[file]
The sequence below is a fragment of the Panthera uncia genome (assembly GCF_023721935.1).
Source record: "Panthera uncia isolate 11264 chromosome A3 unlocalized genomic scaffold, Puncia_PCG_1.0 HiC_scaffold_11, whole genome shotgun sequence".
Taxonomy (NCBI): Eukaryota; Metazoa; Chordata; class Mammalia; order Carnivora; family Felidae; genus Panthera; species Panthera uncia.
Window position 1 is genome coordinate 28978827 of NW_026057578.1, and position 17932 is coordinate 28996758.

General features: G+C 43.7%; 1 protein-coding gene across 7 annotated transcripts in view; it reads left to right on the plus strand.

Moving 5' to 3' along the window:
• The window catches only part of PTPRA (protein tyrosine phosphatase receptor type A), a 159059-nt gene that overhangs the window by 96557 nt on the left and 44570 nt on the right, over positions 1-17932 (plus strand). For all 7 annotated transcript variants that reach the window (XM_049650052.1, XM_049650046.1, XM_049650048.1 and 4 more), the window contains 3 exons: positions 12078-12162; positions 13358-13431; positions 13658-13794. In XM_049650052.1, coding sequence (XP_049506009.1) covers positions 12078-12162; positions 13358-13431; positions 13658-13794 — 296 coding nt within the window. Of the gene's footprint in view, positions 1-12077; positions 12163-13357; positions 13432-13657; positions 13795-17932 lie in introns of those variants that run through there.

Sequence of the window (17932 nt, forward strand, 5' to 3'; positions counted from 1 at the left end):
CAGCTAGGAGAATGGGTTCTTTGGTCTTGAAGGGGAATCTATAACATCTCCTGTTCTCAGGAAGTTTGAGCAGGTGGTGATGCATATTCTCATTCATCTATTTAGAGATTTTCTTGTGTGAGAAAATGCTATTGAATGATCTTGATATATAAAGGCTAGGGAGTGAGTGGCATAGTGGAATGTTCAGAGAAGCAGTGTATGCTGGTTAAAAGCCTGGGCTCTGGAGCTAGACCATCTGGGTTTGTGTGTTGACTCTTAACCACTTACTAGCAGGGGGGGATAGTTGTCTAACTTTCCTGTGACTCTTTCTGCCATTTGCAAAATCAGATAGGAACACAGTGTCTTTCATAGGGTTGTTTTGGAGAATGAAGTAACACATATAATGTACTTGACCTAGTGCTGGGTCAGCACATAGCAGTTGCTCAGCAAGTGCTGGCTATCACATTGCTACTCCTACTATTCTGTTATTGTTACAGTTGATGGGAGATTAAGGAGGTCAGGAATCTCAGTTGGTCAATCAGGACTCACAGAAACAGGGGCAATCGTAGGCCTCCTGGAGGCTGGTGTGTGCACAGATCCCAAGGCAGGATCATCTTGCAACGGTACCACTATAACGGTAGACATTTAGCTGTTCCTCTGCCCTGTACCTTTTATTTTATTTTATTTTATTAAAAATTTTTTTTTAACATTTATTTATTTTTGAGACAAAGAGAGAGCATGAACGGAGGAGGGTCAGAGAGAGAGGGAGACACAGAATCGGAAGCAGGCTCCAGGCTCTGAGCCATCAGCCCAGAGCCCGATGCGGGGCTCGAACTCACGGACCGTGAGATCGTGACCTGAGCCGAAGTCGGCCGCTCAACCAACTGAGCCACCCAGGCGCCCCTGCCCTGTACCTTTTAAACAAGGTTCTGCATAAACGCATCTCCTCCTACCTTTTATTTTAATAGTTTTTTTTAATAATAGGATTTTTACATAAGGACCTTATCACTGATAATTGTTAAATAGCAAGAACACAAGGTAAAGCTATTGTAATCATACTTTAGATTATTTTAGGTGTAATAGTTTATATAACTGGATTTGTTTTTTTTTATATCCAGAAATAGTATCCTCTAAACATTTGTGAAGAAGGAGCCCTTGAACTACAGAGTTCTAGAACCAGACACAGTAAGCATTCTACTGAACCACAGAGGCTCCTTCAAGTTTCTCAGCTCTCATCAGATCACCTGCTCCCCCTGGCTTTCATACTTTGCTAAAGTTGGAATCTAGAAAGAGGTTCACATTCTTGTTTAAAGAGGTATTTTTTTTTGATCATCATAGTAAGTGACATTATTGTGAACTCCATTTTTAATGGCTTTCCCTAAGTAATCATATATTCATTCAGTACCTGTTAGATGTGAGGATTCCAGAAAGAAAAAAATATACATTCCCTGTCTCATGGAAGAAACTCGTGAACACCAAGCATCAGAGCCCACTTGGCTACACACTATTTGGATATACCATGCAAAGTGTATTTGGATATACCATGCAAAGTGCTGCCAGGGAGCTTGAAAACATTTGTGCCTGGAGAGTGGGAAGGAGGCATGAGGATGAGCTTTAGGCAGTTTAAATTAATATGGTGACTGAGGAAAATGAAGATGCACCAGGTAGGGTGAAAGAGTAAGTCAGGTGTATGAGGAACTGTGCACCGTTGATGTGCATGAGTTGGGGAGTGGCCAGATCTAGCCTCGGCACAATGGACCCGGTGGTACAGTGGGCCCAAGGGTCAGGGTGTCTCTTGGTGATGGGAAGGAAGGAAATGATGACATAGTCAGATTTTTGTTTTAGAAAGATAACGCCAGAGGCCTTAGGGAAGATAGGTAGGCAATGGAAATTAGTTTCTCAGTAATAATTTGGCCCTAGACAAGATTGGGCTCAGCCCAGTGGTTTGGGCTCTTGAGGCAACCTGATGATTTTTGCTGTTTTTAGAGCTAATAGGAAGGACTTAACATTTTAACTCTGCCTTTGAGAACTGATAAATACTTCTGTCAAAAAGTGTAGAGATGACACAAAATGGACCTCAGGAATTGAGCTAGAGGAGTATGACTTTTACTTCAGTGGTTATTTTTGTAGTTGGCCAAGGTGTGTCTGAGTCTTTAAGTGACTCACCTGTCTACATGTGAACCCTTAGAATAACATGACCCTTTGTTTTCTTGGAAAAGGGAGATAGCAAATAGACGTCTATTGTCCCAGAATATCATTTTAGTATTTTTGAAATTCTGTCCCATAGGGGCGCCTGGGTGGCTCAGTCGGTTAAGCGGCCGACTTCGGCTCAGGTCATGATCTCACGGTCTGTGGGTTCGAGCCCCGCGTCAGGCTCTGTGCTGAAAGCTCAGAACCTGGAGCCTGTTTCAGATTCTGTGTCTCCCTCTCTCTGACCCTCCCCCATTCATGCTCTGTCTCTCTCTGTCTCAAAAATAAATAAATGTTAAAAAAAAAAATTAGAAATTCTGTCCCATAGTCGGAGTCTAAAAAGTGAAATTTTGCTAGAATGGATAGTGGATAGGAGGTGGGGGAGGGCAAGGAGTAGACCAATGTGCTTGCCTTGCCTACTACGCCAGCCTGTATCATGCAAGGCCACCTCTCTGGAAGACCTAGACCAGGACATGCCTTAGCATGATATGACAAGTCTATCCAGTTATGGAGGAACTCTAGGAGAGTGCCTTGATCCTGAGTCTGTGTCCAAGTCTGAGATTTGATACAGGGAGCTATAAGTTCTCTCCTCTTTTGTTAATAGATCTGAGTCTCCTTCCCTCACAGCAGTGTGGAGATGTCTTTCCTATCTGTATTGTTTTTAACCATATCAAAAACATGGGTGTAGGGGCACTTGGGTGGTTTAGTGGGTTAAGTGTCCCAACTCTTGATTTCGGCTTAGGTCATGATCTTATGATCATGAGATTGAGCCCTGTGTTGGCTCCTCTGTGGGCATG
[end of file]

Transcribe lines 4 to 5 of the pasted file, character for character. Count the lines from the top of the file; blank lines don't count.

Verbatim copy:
Window position 1 is genome coordinate 28978827 of NW_026057578.1, and position 17932 is coordinate 28996758.

General features: G+C 43.7%; 1 protein-coding gene across 7 annotated transcripts in view; it reads left to right on the plus strand.